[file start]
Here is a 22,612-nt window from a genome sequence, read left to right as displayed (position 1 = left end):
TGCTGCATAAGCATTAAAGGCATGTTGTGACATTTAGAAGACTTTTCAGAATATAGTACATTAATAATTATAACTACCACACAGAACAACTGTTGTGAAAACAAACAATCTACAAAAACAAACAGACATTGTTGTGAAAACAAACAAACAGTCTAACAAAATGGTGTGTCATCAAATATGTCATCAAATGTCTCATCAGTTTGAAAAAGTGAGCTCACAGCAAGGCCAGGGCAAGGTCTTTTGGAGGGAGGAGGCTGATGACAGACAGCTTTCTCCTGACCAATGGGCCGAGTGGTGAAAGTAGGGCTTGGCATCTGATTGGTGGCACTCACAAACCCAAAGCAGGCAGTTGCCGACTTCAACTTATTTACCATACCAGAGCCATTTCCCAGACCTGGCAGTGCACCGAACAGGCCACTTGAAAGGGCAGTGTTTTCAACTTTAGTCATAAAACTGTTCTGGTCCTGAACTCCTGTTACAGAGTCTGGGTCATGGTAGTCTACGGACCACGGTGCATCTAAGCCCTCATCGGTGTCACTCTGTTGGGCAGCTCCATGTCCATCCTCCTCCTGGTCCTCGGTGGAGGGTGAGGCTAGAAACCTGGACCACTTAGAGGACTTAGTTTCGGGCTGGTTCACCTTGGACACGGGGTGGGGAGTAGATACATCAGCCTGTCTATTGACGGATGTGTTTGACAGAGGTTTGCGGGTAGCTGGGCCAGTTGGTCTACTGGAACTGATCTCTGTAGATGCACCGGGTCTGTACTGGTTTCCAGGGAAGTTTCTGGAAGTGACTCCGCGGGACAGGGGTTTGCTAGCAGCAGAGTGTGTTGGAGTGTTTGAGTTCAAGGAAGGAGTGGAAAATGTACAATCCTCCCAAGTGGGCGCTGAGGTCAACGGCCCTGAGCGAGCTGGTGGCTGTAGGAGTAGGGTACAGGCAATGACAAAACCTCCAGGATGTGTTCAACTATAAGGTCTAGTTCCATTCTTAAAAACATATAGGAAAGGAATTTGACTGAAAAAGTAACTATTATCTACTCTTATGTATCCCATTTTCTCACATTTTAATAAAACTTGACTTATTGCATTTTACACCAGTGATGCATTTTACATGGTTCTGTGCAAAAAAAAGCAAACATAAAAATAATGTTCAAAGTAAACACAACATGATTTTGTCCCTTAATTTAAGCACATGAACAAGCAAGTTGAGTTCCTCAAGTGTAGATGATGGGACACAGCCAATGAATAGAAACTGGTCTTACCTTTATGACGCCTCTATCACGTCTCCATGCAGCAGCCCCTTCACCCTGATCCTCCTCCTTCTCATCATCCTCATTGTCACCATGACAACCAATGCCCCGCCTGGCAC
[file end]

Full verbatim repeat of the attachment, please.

Here is a 22,612-nt window from a genome sequence, read left to right as displayed (position 1 = left end):
TGCTGCATAAGCATTAAAGGCATGTTGTGACATTTAGAAGACTTTTCAGAATATAGTACATTAATAATTATAACTACCACACAGAACAACTGTTGTGAAAACAAACAATCTACAAAAACAAACAGACATTGTTGTGAAAACAAACAAACAGTCTAACAAAATGGTGTGTCATCAAATATGTCATCAAATGTCTCATCAGTTTGAAAAAGTGAGCTCACAGCAAGGCCAGGGCAAGGTCTTTTGGAGGGAGGAGGCTGATGACAGACAGCTTTCTCCTGACCAATGGGCCGAGTGGTGAAAGTAGGGCTTGGCATCTGATTGGTGGCACTCACAAACCCAAAGCAGGCAGTTGCCGACTTCAACTTATTTACCATACCAGAGCCATTTCCCAGACCTGGCAGTGCACCGAACAGGCCACTTGAAAGGGCAGTGTTTTCAACTTTAGTCATAAAACTGTTCTGGTCCTGAACTCCTGTTACAGAGTCTGGGTCATGGTAGTCTACGGACCACGGTGCATCTAAGCCCTCATCGGTGTCACTCTGTTGGGCAGCTCCATGTCCATCCTCCTCCTGGTCCTCGGTGGAGGGTGAGGCTAGAAACCTGGACCACTTAGAGGACTTAGTTTCGGGCTGGTTCACCTTGGACACGGGGTGGGGAGTAGATACATCAGCCTGTCTATTGACGGATGTGTTTGACAGAGGTTTGCGGGTAGCTGGGCCAGTTGGTCTACTGGAACTGATCTCTGTAGATGCACCGGGTCTGTACTGGTTTCCAGGGAAGTTTCTGGAAGTGACTCCGCGGGACAGGGGTTTGCTAGCAGCAGAGTGTGTTGGAGTGTTTGAGTTCAAGGAAGGAGTGGAAAATGTACAATCCTCCCAAGTGGGCGCTGAGGTCAACGGCCCTGAGCGAGCTGGTGGCTGTAGGAGTAGGGTACAGGCAATGACAAAACCTCCAGGATGTGTTCAACTATAAGGTCTAGTTCCATTCTTAAAAACATATAGGAAAGGAATTTGACTGAAAAAGTAACTATTATCTACTCTTATGTATCCCATTTTCTCACATTTTAATAAAACTTGACTTATTGCATTTTACACCAGTGATGCATTTTACATGGTTCTGTGCAAAAAAAAGCAAACATAAAAATAATGTTCAAAGTAAACACAACATGATTTTGTCCCTTAATTTAAGCACATGAACAAGCAAGTTGAGTTCCTCAAGTGTAGATGATGGGACACAGCCAATGAATAGAAACTGGTCTTACCTTTATGACGCCTCTATCACGTCTCCATGCAGCAGCCCCTTCACCCTGATCCTCCTCCTTCTCATCATCCTCATTGTCACCATGACAACCAATGCCCCGCCTGGCAC